I would love to say I inject humour into all my writing but that just isn’t so because I find writing humour incredibly difficult. It isn’t that I don’t have a sense of humour. I do but, as I tend to be a visual person, ie: I learn best by seeing and doing, it follows that I find visual humour, such as slapstick comedy, the funniest. That is not easy to write and if humour does find its way into my writing, it’s more by accident than design.
Being funny, and humour as a whole is subjective. I remember a movie from the early 80s called ‘The Gods Must Be Crazy.’ Very briefly, a Kalahari bushman encounters civilization and its stranger aspects. It was a low budget of $2.5 million South African film, which netted about $20 million. I couldn’t stop laughing at it, my kids barely cracked a grin. Another movie which I found funny and fortunately they did, too, was 'Start the Revolution Without Me,' starring Donald Sutherland and Gene Wilder as two pairs of identical twins, one aristocratic (The Corsican Brothers) and the other set poor. As France is about to be torn apart by the revolution, both become victims of royal plots.
So, what is humour? Like the example above, what one person finds funny another won’t. It’s a bit like beauty being in the eye of the beholder. Humour is defined in Webster’s dictionary as having the quality of being amusing or comic. Wit, on the other hand, is defined as having a natural aptitude for using words and ideas in a quick and inventive way to create humour. Forms of wit include the zinging one-liners aka Violet, the Dowager Duchess of Grantham in Downton Abbey. Other forms of humour can be satirical, self-deprecating, surreal, or plays on words as this by John Lynn: his legacy will become a pizza history.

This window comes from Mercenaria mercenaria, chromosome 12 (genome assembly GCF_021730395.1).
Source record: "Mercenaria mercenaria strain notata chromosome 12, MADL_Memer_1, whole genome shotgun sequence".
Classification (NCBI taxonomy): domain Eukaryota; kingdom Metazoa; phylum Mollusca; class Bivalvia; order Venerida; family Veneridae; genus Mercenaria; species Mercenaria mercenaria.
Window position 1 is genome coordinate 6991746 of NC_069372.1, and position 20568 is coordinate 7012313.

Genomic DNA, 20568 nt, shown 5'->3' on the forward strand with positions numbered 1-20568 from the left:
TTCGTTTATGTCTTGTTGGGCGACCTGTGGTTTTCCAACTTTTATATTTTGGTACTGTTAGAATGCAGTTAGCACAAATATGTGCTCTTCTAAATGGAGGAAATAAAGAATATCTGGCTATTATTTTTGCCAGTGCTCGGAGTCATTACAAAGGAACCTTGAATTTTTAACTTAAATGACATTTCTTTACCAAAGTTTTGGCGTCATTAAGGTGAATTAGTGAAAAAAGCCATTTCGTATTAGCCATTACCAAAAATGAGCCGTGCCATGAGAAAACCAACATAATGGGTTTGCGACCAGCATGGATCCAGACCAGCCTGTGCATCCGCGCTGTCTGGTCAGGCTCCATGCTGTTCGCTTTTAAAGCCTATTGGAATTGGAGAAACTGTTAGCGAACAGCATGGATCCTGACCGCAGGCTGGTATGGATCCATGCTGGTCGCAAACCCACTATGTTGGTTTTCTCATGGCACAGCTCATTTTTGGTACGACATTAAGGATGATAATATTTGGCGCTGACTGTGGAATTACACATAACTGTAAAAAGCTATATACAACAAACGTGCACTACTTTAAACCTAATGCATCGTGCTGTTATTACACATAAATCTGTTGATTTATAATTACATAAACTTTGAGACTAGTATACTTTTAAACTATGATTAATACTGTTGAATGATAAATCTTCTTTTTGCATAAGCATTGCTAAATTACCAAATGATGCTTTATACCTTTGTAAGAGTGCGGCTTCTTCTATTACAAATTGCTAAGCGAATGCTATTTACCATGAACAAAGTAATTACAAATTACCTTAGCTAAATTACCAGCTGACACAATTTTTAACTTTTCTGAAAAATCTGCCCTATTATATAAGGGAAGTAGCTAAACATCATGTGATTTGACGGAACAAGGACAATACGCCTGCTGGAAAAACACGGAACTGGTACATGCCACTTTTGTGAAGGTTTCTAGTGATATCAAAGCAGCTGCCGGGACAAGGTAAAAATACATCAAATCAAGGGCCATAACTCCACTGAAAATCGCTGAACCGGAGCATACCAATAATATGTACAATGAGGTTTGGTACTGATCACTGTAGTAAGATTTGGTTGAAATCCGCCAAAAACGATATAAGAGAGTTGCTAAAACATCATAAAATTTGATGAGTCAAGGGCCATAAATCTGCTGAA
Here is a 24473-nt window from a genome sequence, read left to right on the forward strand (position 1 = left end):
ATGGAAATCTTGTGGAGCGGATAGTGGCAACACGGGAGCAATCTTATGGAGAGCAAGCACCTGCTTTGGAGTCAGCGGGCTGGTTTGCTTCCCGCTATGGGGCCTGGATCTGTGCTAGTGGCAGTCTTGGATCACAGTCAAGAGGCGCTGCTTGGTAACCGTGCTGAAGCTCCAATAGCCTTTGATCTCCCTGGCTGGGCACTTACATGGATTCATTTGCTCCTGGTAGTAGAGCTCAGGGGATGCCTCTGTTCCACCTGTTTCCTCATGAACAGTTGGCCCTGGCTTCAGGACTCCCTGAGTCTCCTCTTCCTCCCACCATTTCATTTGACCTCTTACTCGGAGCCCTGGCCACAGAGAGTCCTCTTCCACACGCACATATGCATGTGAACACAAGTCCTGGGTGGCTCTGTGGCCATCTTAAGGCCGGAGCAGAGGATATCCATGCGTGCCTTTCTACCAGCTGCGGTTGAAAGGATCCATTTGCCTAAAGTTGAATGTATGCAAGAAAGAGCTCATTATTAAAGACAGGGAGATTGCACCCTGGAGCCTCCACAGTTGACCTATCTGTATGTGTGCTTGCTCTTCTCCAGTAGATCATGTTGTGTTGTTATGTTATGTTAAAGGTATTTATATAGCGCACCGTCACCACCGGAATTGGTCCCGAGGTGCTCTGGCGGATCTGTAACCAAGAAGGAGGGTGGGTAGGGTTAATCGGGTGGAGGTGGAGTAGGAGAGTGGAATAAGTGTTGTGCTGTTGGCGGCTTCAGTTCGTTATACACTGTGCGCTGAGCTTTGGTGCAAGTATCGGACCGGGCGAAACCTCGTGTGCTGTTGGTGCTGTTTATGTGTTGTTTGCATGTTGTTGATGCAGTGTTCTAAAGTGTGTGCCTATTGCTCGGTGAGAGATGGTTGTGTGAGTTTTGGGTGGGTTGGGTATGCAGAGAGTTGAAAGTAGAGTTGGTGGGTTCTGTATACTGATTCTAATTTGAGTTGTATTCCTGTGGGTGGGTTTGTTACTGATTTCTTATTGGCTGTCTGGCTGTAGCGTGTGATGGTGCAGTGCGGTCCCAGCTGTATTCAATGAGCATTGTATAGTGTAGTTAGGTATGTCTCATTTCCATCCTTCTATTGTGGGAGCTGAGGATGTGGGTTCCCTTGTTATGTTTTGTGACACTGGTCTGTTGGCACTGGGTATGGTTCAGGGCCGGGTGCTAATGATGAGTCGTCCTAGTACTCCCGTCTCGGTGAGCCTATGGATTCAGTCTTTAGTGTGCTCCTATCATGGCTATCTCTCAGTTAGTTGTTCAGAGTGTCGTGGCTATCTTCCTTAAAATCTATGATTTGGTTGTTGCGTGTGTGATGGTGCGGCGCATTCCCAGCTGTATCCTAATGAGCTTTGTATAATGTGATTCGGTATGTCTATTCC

But in every instance, I come back to the slapstick comedy routines favoured by Victorian music hall and vaudeville audiences everywhere. These I remember, not from personal experience (I'm old but not that old!) until the advent of BBC TV’s series The Good Old Days, but from hearing my aunts and uncles talk about them and sing songs when I was little. One of my father’s favourite acts, Wilson, Keppel, and Betty, did a sand dance routine and they still make me laugh. You can check them out here: https://www.youtube.com/watch?v=Sn83cCEpZV0
Before we had a TV in the house, we listened to radio programs such as Hancock’s Half Hour, Round the Horne, and Much Binding in the Marsh. Later there were TV programs with the comedy duo of Eric Morecambe and Ernie Wise, Fawlty Towers and Monty Python. These were all the English programs but I Love Lucy and the Carol Burnett Show were amongst my favourite classic comedy shows. Who could ever forget Carol Burnett's priceless performance as Scarlett O'Hara?
And then, of course, there is humour of Donald McGill’s classic but saucy English seaside postcards of the 50s and 60s. They were risqué humour at best but that didn’t prevent one of his postcards, featuring a bookish man and an embarrassed pretty woman sitting under a tree, with the caption: "Do you like Kipling?" / "I don't know, you naughty boy, I've never kippled!", holds the world record for selling the most copies, at over 6 million. (source: Wikipedia.) That was the upside. The downside was a police raid on stores in Ryde, Isle of White, confiscating 5,000 of his postcards for indecency.
I love reading books that make me laugh out loud. Elizabeth Dearl’s Diamondback and Stuart J. West’s Zac and Zora series are recent reads that did exactly that. They are the positive side of humour. The negative side of humour is about deriding, belittling, demeaning and ridiculing which are all aspects of bullying and there is nothing funny in that.
I find it impossible to write about the scenes that make me laugh. What I think I do manage from time to time, is more wit than humour. I can only hope my readers agree.